The book is well worth seeking out if for no other reason than as a refreshing counterpoint to standard American Cold War narratives of the period about the USSR.

Happily, there is another reason to seek the book out, however, and that is the incredible sketches of daily life that Refregier did and that  are to be found throughout the book.

These sketches are amazing and should not be lost. While seemingly simple in style, they convey a real sense of character, time and place.

Previously we took a look at some of the sketches from his travels to Moscow and Leningrad (now St. Petersburg of course). Today we will look at some of those from the Ukraine, Latvia, Armenia, Turkmenia and Georgia.

Refregier died while working on a mural in Moscow in 1979. Some biographical details of his life can be found from the book at the end of this post.

(Click on images to enlarge)






Friday, August 26, 2016

Let's Go to the Ex -- A Left Chapter look at some of the sights and food of the 2016 CNE!

This year's edition of the Toronto end-of-summer institution the Canadian National Exhibition (otherwise known as "The Ex") kicked off last Friday and runs until Labour Day as always.

You still have lots of time to go or go for a second visit.

Just as we did last year, The Left Chapter paid a visit to track down some new food items, sights and sounds, as well as to return to some old favourites!

Pizza Nova offers up an always reliable and tasty snack slice in the Food Building.

The Bug Bistro, new to the food building, is literally a bug bistro! You can get a few dishes that come with crickets marinated in Tabasco and other sauces. One example is a cricket topped hot dog!  

I must admit that I did not try it. Maybe next time. 

Ali's Roti is one of my favourite food booths at the food building serving up terrific West Indian fare (as they do at their year round Queen St. W. location in Parkdale). 

I got the goat with rice and peas and a side salad ($11) and topped it with their fiery in house hot sauce!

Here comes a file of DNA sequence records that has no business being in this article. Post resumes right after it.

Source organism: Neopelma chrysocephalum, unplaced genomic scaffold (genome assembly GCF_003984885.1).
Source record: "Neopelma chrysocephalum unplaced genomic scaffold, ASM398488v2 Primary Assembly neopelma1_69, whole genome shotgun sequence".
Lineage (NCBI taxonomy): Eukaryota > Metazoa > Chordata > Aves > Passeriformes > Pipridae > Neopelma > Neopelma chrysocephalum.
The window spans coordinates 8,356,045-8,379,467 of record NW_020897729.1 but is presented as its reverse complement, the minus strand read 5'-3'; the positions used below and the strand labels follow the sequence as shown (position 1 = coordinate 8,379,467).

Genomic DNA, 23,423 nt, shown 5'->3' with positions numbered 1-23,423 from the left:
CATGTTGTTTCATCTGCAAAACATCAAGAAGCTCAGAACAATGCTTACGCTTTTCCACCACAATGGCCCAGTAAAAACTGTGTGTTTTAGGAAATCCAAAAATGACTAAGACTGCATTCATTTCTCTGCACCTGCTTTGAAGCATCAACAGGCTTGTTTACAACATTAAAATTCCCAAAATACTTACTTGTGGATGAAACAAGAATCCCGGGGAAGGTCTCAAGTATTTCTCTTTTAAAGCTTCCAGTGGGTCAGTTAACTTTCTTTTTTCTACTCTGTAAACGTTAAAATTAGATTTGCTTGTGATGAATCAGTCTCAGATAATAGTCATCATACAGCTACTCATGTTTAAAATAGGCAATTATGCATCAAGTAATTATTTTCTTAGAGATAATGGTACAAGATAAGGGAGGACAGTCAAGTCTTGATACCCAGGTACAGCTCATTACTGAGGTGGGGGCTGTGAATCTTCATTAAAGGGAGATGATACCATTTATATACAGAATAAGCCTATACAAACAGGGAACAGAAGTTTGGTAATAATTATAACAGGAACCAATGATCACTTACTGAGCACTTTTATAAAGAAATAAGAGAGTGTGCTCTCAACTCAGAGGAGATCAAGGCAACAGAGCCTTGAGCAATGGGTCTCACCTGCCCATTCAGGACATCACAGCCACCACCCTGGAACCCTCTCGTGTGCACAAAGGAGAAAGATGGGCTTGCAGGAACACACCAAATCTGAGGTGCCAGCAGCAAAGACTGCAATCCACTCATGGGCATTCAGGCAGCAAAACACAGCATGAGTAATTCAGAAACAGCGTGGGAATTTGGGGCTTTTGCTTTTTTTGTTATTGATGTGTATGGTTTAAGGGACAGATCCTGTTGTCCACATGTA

Always a destination for my kids is the lollipop booth in the Arts & Crafts Building. Dozens of different flavours, the lollipops are $1 each or 6 for $5.

This year's hot sauce discovery, also at the Arts and Crafts Building, was the Spice of Life Gourmet Hot Sauce booth. They have five options, all delicious, that progress from a little bit of kick to the incendiary and awesome Million ++ Pepper Sauce! This is a GREAT hot sauce, but not for the timid with its blend of Ghost, Trinidad Scorpion and Naga Viper peppers.

Incredible stuff. You can order from them online here.

Art Show at the Arts and Crafts Building! 

Cookies and Jams from Nova Scotia

Turkeys at the Farm Building

Free recipes...something I can never say no to!

A Giant Squirrel Butter Sculpture

Get your fix of Ontario honey products at the Farm Building!

You know who...

One new food item, at least to me, was the $9 Big Pickle Corn Dog! It can be found at a booth by the midway, It is a hot dog inside a giant pickle that is then battered and deep fried. I hate to say it, but it was pretty terrific! 

At the Mac and Cheese booth in the Food Building you can get a variety of Mac and Cheese mains and grilled cheese sandwiches. 

They also have a tasty Tater Tots dish ($7) that has cheesy tater tots with beef and Mexican style nacho toppings and sauces. A solid treat. 

Could not resist getting a San Francesco veal sandwich with hot peppers ($8) from their booth at the Food Building. A Toronto classic, you can never go wrong with any of their Italian sandwiches. They have all the classic options: Veal, chicken, steak or eggplant. 

Bouchard's Poutinery in the Food Building offers a variety of well executed and tasty versions of the Quebec classic.

I like the traditional poutine option, and a large (and it is quite large) is good for a couple folks. They range from $11 to $15 depending on the toppings. 

See you next year!